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EAHP European Statements baseline survey 2015: first steps on the implementation journey
  1. Joan Peppard1,2,
  2. Petr Horák3,
  3. Nicholas Gibbons4,
  4. Jonathan Underhill4
  1. 1European Association of Hospital Pharmacists, Brussels, Belgium
  2. 2Pharmacy Department, Midland Regional Hospital Tullamore, Tullamore, Offaly, Ireland
  3. 3Hospital Pharmacy, University Hospital Motol, Prague, Czech Republic
  4. 4Keele University Centre for Medicines Optimisation, Keele University, Keele, Staffordshire, UK
  1. Correspondence to Joan Peppard, European Association of Hospital Pharmacists, Brussels 1040, Belgium; joan.peppard{at}hse.ie

Abstract

An implementation plan was developed in conjunction with the publication of the European Statements of Hospital Pharmacy. Subsequently a baseline survey on the status of the Statements was conducted with specific questions on awareness, capability and capacity seen as crucial to informing future implementation plans. The baseline survey showed that, 18 months after agreement at the European Summit of Hospital Pharmacy, hospital pharmacists across Europe have a growing awareness of the Statements. There is a significant variation across Europe with awareness levels ranging from 100% to less than 30%. Capacity within European Healthcare systems to achieve implementation is challenging with less than 10% of respondents in most countries indicating sufficient capacity to implement the services described in the Statements. Staff skills and experience to implement the changes was identified by respondents at less than 20% in many countries. The implementation plan will need to be constantly updated and modified to sustain progress.

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Background

The European Statements of Hospital Pharmacy,1 agreed in May 2014, create a vision of hospital pharmacy services that will significantly advance the health and well-being of patients in European hospitals. These 44 statements in six overarching topic areas, are based on a consensus among healthcare providers and patients on the role of hospital pharmacists as part of a multidisciplinary collaborative team approach providing optimal care for patients.2 ,3 This team approach provides pharmacists with an opportunity to contribute their expertise in medication use to improve patient outcomes.4 The Statements are important because by describing services and activities that support the safe and effective use of medications, through the action of hospital pharmacists, there is a road map that can be followed in the interest of patient care and patient outcomes in European health systems. The vision that is the European Statements of Hospital Pharmacy is to drive commitment and action to improve the care of patients and is applicable to all European health systems, regardless of the differences that exist in the provision of services.5 The practice environment envisioned by the European Statements of Hospital Pharmacy is one in which pharmacists spend most of their time working collaboratively with other healthcare providers to manage complex patient medication concerns.6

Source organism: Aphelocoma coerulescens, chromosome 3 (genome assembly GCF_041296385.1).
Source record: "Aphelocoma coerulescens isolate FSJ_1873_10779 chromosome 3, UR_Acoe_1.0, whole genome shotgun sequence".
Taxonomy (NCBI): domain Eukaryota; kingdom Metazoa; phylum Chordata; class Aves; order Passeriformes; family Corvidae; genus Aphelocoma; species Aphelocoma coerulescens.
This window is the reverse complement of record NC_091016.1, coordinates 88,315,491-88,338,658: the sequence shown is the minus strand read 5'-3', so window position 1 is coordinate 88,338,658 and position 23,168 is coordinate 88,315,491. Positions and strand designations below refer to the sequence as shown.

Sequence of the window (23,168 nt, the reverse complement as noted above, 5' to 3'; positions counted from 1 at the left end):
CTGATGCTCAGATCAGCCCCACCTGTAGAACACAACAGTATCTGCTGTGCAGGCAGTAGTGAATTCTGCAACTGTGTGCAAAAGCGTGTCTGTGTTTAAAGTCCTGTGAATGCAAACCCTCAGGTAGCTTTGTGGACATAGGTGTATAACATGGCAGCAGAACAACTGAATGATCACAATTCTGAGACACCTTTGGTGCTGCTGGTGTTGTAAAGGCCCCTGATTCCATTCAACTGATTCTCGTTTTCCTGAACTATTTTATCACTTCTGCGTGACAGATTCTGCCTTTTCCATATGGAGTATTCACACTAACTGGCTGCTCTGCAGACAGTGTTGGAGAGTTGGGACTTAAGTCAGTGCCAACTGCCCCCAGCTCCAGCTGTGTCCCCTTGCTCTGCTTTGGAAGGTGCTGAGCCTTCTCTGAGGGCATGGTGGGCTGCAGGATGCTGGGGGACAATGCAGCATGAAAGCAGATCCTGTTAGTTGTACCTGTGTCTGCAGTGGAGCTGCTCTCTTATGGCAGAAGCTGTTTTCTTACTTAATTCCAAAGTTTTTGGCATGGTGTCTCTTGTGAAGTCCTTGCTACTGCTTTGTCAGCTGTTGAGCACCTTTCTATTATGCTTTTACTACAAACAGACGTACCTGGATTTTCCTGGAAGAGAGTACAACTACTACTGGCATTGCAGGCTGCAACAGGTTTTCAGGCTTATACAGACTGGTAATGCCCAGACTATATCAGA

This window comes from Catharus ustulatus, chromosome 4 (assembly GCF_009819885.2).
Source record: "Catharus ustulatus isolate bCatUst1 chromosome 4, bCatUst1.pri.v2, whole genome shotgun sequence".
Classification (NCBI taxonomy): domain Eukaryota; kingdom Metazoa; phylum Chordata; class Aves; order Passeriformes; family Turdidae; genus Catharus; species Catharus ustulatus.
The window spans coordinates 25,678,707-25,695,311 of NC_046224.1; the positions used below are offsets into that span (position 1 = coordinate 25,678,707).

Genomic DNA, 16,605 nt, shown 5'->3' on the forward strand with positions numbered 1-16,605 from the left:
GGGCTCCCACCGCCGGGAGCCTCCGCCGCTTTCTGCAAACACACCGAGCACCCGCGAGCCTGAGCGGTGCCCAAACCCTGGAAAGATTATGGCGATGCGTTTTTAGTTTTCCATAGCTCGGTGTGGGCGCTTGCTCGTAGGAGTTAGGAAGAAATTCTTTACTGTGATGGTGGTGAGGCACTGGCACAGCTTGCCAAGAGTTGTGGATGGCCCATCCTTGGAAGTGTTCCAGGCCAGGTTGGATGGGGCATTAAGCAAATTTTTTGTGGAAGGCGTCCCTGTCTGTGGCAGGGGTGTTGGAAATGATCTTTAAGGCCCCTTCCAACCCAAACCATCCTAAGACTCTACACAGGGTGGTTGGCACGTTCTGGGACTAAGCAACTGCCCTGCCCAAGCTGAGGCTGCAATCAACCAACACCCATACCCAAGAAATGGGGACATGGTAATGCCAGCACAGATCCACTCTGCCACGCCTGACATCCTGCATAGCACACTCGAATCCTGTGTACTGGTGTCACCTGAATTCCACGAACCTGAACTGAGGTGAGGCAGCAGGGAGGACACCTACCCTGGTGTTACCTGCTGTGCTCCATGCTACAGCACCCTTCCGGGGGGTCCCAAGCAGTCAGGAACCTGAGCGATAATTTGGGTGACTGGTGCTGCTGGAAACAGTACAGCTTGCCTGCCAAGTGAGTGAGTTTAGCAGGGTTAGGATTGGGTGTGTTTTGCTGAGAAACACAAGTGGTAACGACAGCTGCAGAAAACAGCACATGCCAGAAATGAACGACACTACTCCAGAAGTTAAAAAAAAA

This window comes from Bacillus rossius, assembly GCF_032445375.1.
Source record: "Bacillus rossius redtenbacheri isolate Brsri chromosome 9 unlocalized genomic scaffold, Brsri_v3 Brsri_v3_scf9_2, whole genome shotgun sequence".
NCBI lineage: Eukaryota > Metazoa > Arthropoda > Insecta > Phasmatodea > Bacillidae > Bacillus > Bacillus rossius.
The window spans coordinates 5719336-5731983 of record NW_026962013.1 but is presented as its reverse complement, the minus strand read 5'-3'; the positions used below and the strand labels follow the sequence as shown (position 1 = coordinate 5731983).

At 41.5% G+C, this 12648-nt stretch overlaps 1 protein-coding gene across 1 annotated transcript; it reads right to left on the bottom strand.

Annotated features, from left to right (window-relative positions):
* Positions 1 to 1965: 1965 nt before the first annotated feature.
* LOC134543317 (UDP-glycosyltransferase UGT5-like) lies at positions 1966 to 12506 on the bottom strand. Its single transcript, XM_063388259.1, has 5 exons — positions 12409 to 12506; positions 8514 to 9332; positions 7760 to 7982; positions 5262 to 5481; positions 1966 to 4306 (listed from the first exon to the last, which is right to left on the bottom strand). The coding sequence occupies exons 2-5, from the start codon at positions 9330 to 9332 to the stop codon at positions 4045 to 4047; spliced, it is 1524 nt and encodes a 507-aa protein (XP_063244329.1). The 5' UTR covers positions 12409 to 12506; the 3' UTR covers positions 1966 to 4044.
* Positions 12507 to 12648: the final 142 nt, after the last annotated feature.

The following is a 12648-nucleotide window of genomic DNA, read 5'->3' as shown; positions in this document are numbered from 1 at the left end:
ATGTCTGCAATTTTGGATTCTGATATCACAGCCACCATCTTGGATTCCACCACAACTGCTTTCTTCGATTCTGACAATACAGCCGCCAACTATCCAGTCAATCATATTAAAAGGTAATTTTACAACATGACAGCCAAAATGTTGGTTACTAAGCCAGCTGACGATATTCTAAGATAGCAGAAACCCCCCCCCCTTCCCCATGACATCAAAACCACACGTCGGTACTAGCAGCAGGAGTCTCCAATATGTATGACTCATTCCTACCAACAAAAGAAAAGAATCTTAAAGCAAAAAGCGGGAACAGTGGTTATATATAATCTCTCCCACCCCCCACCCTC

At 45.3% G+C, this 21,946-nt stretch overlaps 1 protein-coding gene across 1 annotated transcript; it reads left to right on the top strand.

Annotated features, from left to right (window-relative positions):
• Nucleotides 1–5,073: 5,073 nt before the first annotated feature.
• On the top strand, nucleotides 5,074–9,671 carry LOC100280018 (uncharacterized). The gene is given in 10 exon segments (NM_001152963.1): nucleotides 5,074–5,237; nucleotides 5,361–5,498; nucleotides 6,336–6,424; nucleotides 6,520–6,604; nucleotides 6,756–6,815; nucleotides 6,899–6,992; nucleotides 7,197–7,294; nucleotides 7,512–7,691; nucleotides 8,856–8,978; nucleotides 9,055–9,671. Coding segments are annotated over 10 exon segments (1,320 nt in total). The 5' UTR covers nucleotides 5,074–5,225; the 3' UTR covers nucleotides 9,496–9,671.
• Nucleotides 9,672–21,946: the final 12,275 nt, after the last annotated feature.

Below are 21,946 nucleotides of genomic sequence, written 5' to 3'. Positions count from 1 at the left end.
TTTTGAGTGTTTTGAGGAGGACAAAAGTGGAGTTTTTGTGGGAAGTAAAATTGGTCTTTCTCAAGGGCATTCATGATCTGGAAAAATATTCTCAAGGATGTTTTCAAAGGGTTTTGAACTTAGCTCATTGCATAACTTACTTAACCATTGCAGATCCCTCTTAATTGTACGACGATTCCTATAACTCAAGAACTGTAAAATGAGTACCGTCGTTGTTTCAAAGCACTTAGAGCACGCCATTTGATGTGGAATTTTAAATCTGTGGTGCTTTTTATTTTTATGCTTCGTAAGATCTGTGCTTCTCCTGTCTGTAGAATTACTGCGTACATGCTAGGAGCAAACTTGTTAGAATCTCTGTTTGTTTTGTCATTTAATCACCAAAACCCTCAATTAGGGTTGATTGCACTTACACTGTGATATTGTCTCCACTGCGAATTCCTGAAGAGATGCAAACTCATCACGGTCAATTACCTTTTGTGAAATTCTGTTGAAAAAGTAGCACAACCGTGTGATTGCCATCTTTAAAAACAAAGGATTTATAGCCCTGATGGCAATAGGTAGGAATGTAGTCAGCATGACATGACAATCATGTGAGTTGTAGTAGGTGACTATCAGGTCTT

Initial steps